Kline: It's also worth noting that the RetailMeNot survey -- again, a lovely piece of research -- was done online. So if you did a survey based on people at a mall kiosk, my guess is that overwhelmingly they would say, "We're going to shop in malls." Whereas, if you do a survey online ... so I do think, if you're going to look at data, you have to consider the source. The reality is, people are still going to stores. You and I are, I guess, compared to my parents or something, younger shoppers, even though you're much younger than me. I am absolutely not going to buy anything in a store other than a supermarket after today. So realistically, if you're not my wife and you're not my son, you have a choice between a Starbucks and an Amazon gift card. That's pretty much all the clever shopping I'm going to do this holiday season.
Shen: So a few more trends I wanted to touch on to wrap up here. Something else in terms of looking specifically at that e-commerce channel, you're right. Still, the last I saw in the data, maybe 10% to 11% of total consumer spending is online, so you're right, most of those dollars are still being spent at physical stores. But for that sliver of that e-commerce spending, this is supposed to be potentially the year of mobile. E-commerce spending for mobile devices potentially overtaking desktop platforms this year, and the idea that even while someone is standing in line, potentially, outside your store waiting for that doorbuster deal at Target or Wal-Mart or wherever it is, there are still opportunities for other retailers or competitors or that store itself to connect with the shopper while they're literally waiting in line, browsing their smartphone.
Kline: I think the word we're all going to get tired of is omnichannel.
Shen: Yeah, that was my next point.
Kline: [laughs] Sorry to stuff on you there. What Wal-Mart has really been leading the way with is this idea that however you want to shop, if you want to go to the store, you can order it online and know it's going to be there. If you want to be in the store and it's sold out but it's available online, you can have it shipped to your house or to the store and come back later. It's really this movement toward whatever it is you want as the best shopping experience. So maybe you want to get up at midnight on Thanksgiving and shop all the best deals. You can order them, and maybe you'll pick them up in store on Friday or Saturday, or they'll be shipped to your house. That's really what I see as the biggest change. All the big retailers are really trying to service the customer who finds Amazon more convenient, and say, "Hey, whatever you want. Do you want us to bring it to your car? Do you want a snack with it while you're waiting to pick it up? Whatever it is." The stores are getting a lot smarter about trying to take care of customers.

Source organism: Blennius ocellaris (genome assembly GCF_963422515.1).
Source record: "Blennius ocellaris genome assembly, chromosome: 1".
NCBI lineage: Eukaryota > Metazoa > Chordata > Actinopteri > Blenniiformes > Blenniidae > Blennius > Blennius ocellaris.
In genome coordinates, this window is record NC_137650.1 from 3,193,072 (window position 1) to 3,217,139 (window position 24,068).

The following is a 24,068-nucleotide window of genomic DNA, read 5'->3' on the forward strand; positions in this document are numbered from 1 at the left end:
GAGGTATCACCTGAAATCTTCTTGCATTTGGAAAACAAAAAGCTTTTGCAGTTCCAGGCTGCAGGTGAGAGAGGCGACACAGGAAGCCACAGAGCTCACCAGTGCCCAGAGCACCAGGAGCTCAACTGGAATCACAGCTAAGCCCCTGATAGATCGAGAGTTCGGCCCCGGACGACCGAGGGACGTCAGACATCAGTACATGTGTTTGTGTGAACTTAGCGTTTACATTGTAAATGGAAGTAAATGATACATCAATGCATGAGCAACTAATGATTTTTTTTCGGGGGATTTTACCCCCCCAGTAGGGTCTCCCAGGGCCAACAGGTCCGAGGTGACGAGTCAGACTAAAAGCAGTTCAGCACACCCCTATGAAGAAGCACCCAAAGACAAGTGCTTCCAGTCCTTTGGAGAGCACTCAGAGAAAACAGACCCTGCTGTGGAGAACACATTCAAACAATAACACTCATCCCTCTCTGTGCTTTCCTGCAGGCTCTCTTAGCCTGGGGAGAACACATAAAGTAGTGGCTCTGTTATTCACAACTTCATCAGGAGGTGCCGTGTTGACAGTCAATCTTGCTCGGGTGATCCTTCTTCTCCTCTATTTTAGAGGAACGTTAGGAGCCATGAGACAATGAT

Shen: Listeners, we've hit you over the head with this idea before, the importance of omnichannel strategies, serving customers however, wherever, whenever they want to do their shopping, if you want a piece of their wallet and their spending. But ultimately, the idea is, there will be lots of consumers visiting stores in the next month, month and a half. But for those who don't, companies obviously need to be prepared as well to lure them in, to have very well-established digital storefronts as well. I'll end on this note -- the National Retail Federation expects consumers to spend about $680 billion in November and December this year. That's up about 3% to 4% from 2016. That explains why this is often a make or break quarter for many of the companies we've discussed in this industry. Any last thoughts, Dan, before we roll off?
Kline: Yeah. The thing I always think about is, as a consumer, there's a huge temptation to get caught up in this frenzy. There are amazing sales. But only buy what you need. Be responsible. Get gifts, but if you can't afford things, it's not a deal. Don't put yourself into debt just because you could save a lot of money on a TV. And believe me, I've been swept away. I'm the guy who walks in because he needed paper towels at Target, who walks out with a $300 electronic item. But you have to be able to afford it. Don't spend money you don't have for the short-term gain of the holiday season. Have a longer-range plan.
Shen: That's a great Foolish note to end on. Thanks again, Dan, for joining us! Enjoy your Thanksgiving, by the way!
Kline: Thanks, Vince!
Shen: That goes for everyone listening as well. Have a great holiday, Fools, and thanks for tuning in. Austin Morgan is our man behind the glass and producer for Industry Focus. People on the program may own companies discussed on the show, and The Motley Fool may have formal recommendations for or against stocks mentioned, so don't buy or sell anything based solely on what you hear during the program. Fool on! Thanks for tuning in!
John Mackey, CEO of Whole Foods Market, an Amazon subsidiary, is a member of The Motley Fool's board of directors. Daniel B. Kline has no position in any of the stocks mentioned. Vincent Shen has no position in any of the stocks mentioned. The Motley Fool owns shares of and recommends Amazon, Netflix, Starbucks, Verizon Communications, and Walt Disney. The Motley Fool recommends Comcast and Time Warner. The Motley Fool has a disclosure policy.